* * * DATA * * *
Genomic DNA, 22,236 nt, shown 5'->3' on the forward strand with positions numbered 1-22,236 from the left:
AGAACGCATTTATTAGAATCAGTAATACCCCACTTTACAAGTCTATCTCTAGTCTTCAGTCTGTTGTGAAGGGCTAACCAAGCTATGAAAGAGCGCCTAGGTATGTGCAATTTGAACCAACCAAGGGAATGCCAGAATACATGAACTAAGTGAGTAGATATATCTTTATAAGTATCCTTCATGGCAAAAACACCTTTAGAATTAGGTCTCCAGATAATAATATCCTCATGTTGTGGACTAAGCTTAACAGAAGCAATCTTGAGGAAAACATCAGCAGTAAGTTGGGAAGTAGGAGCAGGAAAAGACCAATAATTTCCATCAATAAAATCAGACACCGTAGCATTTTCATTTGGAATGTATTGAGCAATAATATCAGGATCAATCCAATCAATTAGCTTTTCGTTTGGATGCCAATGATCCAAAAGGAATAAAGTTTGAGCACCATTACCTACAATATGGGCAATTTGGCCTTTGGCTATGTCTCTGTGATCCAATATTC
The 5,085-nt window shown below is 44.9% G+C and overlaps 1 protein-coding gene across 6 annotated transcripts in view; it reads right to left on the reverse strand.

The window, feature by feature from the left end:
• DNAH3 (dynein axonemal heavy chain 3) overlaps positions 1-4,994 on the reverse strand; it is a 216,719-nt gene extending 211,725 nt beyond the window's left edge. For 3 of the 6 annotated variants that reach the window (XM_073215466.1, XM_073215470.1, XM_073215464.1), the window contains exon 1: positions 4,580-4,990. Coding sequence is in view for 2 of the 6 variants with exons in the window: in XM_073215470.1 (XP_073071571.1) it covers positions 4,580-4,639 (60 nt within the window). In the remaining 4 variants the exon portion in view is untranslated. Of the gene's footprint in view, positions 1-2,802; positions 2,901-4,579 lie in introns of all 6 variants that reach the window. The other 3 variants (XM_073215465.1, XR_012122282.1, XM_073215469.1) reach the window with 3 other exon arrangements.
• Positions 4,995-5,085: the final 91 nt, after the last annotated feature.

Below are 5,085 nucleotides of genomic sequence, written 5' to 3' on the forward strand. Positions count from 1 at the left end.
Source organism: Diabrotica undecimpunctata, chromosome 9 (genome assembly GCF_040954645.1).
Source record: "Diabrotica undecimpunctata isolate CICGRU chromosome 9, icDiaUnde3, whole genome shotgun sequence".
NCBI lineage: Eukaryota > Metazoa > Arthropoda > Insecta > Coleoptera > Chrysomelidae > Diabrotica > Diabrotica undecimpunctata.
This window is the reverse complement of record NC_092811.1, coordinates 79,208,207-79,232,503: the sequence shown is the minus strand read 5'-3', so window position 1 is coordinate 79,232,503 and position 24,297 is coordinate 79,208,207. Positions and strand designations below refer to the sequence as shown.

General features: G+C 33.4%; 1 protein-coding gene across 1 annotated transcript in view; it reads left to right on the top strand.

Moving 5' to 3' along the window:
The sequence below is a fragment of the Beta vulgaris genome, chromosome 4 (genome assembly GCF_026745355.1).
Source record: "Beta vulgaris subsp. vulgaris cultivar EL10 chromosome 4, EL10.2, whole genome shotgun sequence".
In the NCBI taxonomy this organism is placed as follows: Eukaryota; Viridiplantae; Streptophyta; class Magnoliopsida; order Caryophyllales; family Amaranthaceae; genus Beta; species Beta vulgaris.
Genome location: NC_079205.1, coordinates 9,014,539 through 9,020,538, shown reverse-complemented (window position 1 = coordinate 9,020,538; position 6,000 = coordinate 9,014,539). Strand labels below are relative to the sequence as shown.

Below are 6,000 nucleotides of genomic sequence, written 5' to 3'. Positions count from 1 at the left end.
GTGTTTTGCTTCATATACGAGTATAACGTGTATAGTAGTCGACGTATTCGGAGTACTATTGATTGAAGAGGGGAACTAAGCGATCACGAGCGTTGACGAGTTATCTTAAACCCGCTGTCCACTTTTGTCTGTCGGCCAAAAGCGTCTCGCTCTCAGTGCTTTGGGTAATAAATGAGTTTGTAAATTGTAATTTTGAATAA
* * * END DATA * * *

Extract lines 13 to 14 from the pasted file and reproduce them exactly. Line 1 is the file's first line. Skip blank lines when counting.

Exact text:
Moving 5' to 3' along the window:
The sequence below is a fragment of the Beta vulgaris genome, chromosome 4 (genome assembly GCF_026745355.1).